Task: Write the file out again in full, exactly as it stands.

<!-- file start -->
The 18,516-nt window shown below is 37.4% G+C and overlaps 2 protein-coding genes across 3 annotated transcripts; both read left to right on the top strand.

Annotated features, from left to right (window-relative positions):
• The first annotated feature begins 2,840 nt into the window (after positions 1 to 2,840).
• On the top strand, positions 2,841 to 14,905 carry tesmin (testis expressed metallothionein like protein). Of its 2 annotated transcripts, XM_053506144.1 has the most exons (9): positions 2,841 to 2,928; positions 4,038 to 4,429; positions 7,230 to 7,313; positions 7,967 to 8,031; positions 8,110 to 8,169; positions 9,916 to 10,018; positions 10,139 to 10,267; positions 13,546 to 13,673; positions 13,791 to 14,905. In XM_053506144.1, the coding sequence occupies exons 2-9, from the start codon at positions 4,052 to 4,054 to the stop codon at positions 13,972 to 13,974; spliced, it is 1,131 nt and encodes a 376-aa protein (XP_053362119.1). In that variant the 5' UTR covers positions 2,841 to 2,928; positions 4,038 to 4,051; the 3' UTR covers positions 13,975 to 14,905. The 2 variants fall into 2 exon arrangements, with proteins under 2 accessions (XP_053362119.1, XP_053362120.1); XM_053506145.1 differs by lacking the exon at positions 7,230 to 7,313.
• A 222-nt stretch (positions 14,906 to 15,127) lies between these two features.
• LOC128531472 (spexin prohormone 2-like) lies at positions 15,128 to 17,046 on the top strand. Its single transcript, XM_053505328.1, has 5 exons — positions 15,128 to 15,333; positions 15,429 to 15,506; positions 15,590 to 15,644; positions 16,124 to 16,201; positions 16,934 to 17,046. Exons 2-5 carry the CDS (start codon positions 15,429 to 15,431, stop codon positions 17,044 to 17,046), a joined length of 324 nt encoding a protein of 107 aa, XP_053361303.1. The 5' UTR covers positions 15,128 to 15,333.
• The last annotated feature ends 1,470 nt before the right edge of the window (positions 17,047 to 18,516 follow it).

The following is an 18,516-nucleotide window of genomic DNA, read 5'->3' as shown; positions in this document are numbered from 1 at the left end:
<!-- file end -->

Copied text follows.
The 18,516-nt window shown below is 37.4% G+C and overlaps 2 protein-coding genes across 3 annotated transcripts; both read left to right on the top strand.

Annotated features, from left to right (window-relative positions):
• The first annotated feature begins 2,840 nt into the window (after positions 1 to 2,840).
• On the top strand, positions 2,841 to 14,905 carry tesmin (testis expressed metallothionein like protein). Of its 2 annotated transcripts, XM_053506144.1 has the most exons (9): positions 2,841 to 2,928; positions 4,038 to 4,429; positions 7,230 to 7,313; positions 7,967 to 8,031; positions 8,110 to 8,169; positions 9,916 to 10,018; positions 10,139 to 10,267; positions 13,546 to 13,673; positions 13,791 to 14,905. In XM_053506144.1, the coding sequence occupies exons 2-9, from the start codon at positions 4,052 to 4,054 to the stop codon at positions 13,972 to 13,974; spliced, it is 1,131 nt and encodes a 376-aa protein (XP_053362119.1). In that variant the 5' UTR covers positions 2,841 to 2,928; positions 4,038 to 4,051; the 3' UTR covers positions 13,975 to 14,905. The 2 variants fall into 2 exon arrangements, with proteins under 2 accessions (XP_053362119.1, XP_053362120.1); XM_053506145.1 differs by lacking the exon at positions 7,230 to 7,313.
• A 222-nt stretch (positions 14,906 to 15,127) lies between these two features.
• LOC128531472 (spexin prohormone 2-like) lies at positions 15,128 to 17,046 on the top strand. Its single transcript, XM_053505328.1, has 5 exons — positions 15,128 to 15,333; positions 15,429 to 15,506; positions 15,590 to 15,644; positions 16,124 to 16,201; positions 16,934 to 17,046. Exons 2-5 carry the CDS (start codon positions 15,429 to 15,431, stop codon positions 17,044 to 17,046), a joined length of 324 nt encoding a protein of 107 aa, XP_053361303.1. The 5' UTR covers positions 15,128 to 15,333.
• The last annotated feature ends 1,470 nt before the right edge of the window (positions 17,047 to 18,516 follow it).

The following is an 18,516-nucleotide window of genomic DNA, read 5'->3' as shown; positions in this document are numbered from 1 at the left end: